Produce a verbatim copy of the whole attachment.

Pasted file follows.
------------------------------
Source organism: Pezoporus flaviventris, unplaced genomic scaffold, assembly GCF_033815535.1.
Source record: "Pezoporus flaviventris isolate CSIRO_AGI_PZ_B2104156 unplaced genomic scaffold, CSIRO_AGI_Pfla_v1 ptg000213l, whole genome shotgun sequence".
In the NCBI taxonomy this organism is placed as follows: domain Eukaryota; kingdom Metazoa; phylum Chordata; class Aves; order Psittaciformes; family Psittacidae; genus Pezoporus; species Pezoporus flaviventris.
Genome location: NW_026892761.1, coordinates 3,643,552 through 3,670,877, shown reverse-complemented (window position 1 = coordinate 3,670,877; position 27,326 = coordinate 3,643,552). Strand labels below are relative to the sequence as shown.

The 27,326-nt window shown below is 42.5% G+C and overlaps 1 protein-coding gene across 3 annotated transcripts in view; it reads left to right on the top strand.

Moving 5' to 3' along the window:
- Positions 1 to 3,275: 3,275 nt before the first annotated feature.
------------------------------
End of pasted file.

Source organism: Pezoporus flaviventris, unplaced genomic scaffold, assembly GCF_033815535.1.
Source record: "Pezoporus flaviventris isolate CSIRO_AGI_PZ_B2104156 unplaced genomic scaffold, CSIRO_AGI_Pfla_v1 ptg000213l, whole genome shotgun sequence".
In the NCBI taxonomy this organism is placed as follows: domain Eukaryota; kingdom Metazoa; phylum Chordata; class Aves; order Psittaciformes; family Psittacidae; genus Pezoporus; species Pezoporus flaviventris.
Genome location: NW_026892761.1, coordinates 3,643,552 through 3,670,877, shown reverse-complemented (window position 1 = coordinate 3,670,877; position 27,326 = coordinate 3,643,552). Strand labels below are relative to the sequence as shown.

The 27,326-nt window shown below is 42.5% G+C and overlaps 1 protein-coding gene across 3 annotated transcripts in view; it reads left to right on the top strand.

Moving 5' to 3' along the window:
- Positions 1 to 3,275: 3,275 nt before the first annotated feature.